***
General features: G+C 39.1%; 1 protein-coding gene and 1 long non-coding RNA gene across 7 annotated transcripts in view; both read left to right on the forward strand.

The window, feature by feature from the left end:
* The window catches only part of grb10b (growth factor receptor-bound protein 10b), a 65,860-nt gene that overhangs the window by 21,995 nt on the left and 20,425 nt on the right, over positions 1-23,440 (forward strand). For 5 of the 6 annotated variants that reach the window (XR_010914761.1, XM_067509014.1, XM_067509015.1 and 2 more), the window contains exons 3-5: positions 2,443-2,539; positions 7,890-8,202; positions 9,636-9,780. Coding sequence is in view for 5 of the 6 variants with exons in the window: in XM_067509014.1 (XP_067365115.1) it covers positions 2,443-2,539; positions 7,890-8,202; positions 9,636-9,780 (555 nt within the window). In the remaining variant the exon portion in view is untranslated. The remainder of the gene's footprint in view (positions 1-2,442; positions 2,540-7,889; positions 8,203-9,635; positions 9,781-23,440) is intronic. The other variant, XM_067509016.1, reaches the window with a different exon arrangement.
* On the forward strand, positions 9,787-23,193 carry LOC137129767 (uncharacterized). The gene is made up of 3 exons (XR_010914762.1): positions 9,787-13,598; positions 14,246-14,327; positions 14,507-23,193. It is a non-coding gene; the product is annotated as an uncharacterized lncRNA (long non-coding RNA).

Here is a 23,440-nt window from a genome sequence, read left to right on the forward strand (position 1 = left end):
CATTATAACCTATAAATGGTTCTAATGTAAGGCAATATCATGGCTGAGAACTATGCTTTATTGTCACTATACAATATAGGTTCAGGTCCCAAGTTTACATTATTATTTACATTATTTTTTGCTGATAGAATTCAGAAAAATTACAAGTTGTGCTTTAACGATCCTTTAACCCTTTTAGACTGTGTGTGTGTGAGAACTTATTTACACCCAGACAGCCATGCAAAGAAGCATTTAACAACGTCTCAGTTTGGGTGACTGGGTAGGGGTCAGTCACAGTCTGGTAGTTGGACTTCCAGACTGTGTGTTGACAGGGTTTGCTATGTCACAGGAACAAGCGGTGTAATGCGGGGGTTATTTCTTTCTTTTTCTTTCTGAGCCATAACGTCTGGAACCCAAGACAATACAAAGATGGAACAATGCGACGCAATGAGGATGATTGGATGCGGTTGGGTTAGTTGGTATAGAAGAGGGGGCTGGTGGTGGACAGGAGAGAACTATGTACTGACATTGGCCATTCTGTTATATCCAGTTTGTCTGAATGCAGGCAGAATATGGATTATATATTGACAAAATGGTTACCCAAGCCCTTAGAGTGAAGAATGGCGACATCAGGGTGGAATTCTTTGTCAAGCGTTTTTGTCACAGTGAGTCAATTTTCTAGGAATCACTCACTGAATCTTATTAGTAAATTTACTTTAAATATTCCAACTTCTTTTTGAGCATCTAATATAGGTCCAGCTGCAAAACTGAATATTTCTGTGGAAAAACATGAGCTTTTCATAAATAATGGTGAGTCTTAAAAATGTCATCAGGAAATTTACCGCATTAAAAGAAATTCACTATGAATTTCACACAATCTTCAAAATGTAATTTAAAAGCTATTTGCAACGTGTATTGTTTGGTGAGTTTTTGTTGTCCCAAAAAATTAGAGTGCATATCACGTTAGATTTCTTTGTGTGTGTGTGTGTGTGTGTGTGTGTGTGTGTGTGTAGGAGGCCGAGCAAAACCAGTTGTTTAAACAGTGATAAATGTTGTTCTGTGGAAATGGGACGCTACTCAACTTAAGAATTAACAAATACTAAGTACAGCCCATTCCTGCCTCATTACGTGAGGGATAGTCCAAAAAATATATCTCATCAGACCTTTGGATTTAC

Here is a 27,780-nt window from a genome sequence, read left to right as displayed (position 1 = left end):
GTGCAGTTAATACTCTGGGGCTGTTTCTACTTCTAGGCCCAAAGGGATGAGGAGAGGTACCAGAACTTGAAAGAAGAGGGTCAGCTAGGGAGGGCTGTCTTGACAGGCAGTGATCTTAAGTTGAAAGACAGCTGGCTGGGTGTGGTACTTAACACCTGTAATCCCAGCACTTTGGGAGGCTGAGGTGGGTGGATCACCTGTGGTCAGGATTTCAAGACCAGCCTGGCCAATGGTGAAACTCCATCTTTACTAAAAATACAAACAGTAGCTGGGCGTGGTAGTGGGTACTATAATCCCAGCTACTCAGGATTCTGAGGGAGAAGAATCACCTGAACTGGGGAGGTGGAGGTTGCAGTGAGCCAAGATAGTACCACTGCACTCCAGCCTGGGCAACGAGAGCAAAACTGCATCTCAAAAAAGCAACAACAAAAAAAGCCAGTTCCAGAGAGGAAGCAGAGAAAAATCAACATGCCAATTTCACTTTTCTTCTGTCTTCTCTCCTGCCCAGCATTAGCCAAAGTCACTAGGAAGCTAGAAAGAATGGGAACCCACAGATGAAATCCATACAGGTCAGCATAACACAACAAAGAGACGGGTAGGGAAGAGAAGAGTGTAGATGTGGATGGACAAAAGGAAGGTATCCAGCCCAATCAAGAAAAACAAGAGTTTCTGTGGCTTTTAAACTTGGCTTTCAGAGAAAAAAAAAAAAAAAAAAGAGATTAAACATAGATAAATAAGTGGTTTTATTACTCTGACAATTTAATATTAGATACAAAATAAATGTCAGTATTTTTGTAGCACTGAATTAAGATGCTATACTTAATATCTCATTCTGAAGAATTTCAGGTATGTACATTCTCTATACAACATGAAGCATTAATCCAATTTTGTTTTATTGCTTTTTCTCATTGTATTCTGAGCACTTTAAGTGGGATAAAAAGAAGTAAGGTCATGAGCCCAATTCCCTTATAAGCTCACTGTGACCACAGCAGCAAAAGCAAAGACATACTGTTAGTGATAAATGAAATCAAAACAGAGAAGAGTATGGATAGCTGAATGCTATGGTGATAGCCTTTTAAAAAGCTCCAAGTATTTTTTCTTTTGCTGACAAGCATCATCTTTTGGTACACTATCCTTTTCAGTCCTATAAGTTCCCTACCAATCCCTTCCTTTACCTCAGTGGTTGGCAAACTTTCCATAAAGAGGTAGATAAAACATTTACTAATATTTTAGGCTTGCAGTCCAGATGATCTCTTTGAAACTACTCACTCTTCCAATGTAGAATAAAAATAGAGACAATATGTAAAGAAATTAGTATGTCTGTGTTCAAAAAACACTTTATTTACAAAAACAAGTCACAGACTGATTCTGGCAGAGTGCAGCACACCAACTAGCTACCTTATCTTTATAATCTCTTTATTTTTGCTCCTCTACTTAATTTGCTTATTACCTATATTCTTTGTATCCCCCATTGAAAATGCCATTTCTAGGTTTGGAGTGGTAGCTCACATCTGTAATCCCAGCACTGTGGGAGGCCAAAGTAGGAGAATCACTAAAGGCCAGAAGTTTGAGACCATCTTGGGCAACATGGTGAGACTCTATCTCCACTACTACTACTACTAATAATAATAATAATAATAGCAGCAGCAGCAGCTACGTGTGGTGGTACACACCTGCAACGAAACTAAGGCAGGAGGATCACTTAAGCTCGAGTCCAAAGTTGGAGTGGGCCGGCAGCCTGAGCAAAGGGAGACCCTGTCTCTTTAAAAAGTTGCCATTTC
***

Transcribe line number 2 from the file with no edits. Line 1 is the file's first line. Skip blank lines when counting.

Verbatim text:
The window, feature by feature from the left end: